Lately, things have been a bit topsy-turvy at Eli Lilly and Co (NYSE:LLY). Shareholders and casual observers of the pharmaceutical industry probably know that the pharmaceutical giant began the year with a new CEO, and the current CFO has announced her retirement after 27 years with the company. 

After years of lackluster sales growth, Lilly's executive suite shuffle shouldn't raise many eyebrows, but this company is full of surprises. Here are a few big ones, starting with its history.

1. It's really old

The old-time font Lilly uses for its logo isn't an attempt to convey a sense of timelessness. The company was founded by Colonel Eli Lilly in 1876 to address a scourge of inconsistent elixirs that flourished in the absence of government regulation. 

Eli Lilly during the early days.

Image source: Eli Lilly and Co.

The Indiana company incorporated 25 years later and has since expanded from the Midwest to become a global player. With manufacturing and distribution facilities in 15 countries, Eli Lilly's products are sold in approximately 125 countries worldwide.

2. Not just for humans

Selling drugs to veterinarians is a larger component of Eli Lilly's operations than you might think if you were aware of its animal health segment in the first place. Last year, the sale of medicines to veterinarians made up about 15% of total revenue.

The company's large animal health segment is largely due to some recent acquisitions, including a $5.4 billion purchase of Novartis' animal health operations. This and several smaller acquisitions over the past few made Lilly's subsidiary, Elanco Animal Health, the world's second-largest veterinary pharmaceutical company with $3.16 billion in sales last year.

The largest player in the animal health space right now is Zoetis, which Pfizer spun off as a separate company in 2013. Since then, Zoetis stock has more than doubled, and investors have pressured Lilly to follow the leader in hopes Elanco could do the same.

Under former CEO John Lechleiter, Lilly rejected the idea outright. With several fresh faces in the executive suite, investors will want to watch for signs the company is willing to reconsider a spin-off.

3. An industry outlier

Building up animal health operations while peers shed theirs isn't the only way this company stands out. At a time when other big pharmas were merging left and right, Eli Lilly remained on the sidelines. Management made the argument that the internal disruption that megamergers cause would outweigh any cost-saving benefits.

LLY Chart

LLY data by YCharts.

In hindsight, it looks like Leichliter may have been right, at least from a shareholder's perspective. In 2009, Pfizer merged with Wyeth in a deal worth around $68 billion, and Merck shelled out about $41 billion for Schering-Plough. From the beginning of 2009 through the present, though, Lilly stock price has outperformed Pfizer's, and it hasn't fared much worse than Merck's.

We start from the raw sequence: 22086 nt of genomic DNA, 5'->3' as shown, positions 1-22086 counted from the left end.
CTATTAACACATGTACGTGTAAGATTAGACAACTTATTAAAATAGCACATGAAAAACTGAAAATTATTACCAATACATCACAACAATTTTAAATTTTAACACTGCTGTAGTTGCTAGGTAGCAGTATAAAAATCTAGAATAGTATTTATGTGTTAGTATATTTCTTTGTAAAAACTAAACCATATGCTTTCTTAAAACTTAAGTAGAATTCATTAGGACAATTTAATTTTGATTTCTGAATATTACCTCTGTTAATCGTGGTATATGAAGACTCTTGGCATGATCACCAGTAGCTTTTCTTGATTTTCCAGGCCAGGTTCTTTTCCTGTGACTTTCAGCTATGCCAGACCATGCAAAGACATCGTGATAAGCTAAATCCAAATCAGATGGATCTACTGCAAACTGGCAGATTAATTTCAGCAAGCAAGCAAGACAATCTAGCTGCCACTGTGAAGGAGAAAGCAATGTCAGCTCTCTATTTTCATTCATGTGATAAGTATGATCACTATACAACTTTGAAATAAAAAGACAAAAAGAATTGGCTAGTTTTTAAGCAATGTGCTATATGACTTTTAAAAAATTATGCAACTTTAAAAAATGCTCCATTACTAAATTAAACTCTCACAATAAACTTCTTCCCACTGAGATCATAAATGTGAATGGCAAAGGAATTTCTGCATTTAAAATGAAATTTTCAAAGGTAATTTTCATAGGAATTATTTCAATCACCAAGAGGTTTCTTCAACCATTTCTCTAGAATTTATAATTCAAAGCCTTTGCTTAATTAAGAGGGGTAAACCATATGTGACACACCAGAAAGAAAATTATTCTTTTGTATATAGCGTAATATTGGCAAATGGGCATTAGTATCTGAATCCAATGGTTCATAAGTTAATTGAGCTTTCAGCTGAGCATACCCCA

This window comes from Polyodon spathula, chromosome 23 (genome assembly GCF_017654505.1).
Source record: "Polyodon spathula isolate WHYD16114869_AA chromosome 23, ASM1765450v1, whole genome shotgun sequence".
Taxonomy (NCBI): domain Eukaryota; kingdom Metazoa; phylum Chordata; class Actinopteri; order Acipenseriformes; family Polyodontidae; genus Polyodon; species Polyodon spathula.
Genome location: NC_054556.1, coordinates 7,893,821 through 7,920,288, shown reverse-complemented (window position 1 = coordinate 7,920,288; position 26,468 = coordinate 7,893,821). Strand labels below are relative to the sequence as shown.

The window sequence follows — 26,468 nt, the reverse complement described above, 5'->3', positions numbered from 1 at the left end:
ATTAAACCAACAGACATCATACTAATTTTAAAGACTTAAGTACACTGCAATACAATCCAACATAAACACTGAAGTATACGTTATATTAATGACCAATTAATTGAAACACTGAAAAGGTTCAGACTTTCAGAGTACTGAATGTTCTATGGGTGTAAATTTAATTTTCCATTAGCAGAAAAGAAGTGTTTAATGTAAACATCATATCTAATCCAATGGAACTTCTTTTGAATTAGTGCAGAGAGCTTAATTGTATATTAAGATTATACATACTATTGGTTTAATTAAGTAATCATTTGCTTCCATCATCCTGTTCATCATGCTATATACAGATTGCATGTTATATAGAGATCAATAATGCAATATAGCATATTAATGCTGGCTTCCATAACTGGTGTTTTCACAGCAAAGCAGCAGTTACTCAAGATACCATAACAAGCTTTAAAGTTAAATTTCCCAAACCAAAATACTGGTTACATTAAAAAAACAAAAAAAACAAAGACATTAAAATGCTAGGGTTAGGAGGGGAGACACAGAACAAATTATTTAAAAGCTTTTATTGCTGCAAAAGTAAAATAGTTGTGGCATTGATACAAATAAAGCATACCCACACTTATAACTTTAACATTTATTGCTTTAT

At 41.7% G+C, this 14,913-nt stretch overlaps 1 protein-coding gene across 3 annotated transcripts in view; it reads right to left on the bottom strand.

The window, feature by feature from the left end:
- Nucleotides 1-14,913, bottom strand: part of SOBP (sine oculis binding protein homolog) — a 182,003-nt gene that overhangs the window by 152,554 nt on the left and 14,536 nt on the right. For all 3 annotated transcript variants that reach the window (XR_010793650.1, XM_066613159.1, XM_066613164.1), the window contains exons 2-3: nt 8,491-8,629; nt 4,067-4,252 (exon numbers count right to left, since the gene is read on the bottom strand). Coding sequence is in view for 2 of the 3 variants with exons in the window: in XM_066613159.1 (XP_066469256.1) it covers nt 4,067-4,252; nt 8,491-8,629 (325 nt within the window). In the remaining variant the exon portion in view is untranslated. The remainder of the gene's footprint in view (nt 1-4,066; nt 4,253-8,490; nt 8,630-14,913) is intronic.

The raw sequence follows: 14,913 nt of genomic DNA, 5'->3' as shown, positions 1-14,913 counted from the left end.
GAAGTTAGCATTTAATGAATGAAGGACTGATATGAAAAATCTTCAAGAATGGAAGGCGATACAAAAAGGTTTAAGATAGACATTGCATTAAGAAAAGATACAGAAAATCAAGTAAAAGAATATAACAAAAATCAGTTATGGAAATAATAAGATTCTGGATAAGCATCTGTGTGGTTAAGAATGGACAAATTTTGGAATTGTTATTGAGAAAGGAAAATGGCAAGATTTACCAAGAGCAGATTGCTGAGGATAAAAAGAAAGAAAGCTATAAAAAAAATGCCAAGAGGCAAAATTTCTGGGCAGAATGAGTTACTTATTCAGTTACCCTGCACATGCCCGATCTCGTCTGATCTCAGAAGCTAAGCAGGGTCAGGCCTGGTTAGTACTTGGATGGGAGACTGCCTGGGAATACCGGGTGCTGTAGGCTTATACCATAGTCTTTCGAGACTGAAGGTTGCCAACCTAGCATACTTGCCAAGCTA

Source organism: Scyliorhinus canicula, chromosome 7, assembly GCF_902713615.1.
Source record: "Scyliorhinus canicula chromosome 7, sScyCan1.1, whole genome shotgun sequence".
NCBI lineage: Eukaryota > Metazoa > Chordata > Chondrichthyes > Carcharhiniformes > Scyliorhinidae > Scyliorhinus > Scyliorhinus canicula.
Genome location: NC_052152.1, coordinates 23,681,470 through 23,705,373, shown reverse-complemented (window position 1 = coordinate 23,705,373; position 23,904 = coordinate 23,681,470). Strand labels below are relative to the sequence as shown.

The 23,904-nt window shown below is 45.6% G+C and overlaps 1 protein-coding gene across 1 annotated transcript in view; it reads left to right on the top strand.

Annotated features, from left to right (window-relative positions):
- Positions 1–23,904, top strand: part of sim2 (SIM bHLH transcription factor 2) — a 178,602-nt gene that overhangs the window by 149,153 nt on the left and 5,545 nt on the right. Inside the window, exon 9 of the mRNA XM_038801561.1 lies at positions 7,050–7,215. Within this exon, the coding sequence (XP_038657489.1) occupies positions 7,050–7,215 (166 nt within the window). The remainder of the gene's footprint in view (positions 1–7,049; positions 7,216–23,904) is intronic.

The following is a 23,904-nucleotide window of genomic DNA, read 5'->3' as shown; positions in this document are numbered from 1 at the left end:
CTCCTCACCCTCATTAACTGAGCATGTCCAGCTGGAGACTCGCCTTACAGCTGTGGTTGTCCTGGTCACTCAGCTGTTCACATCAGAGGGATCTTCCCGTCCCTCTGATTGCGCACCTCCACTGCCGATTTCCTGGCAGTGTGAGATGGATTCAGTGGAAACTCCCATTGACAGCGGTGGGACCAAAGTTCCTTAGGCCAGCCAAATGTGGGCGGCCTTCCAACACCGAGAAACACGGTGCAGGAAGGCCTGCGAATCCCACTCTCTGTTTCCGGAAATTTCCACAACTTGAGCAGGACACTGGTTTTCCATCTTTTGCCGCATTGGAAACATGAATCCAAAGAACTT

4. Price-hike dependant

Over the past several years, an unusual number of late-stage clinical-trial failures has slowed the number of new drugs emerging from Lilly's pipeline to a trickle. With a lack of new drugs to drive growth, the company has had to boost prices on existing products before patent expirations make such hikes impossible. As my Foolish colleague Sean Williams pointed out recently, Eli Lilly is one of seven drugmakers that relied on price hikes for 100% of its earnings growth last year.

Consider Humalog, which earned its first FDA approval more than 20 years ago, and recently lost patent protection in most major markets. The fast-acting insulin is Lilly's single largest revenue stream and comprised about 13.5% of total sales during the first quarter of the year. European regulators are currently reviewing, Sanofi's biosimilar version of Humalog, which could begin pressuring sales of Lilly's brand before the end of the year.

5. Staging a comeback

Late-stage failures aren't the only reason this company has one of the weakest late-stage pipelines in the industry. During Lechleiter's tenure as CEO, the company wasn't terribly enthusiastic about acquiring or licensing new drug candidates from smaller companies.  

It looks like Eli Lilly is finally jumping on the bandwagon that's been instrumental in the recent success of big-pharma peers Bristol-Myers Squibb and Johnson & Johnson. Since David Ricks took the CEO position at the beginning of 2017, the company has already completed two mid-sized acquisitions.

In January, Lilly increased its reach into the animal-vaccine space with an $882 million purchase of assets from Boehringer Ingelheim. More recently, the company bulked up its late-stage pipeline with the purchase of CoLucid and its migraine-headache candidate for $832 million. Lasmiditan has already been proven to reduce migraine headache pain within two hours of dosing. The company has another migraine candidate in late-stage development, called galcanezumab, which aims to reduce headache frequency with long-term use. 

Annual expenses associated with migraines are estimated at around $36 billion in the U.S. alone, but the vast majority remain untreated. If both of Lilly's candidates eventually earn approval, Lilly could quickly become a leader in this underserved space.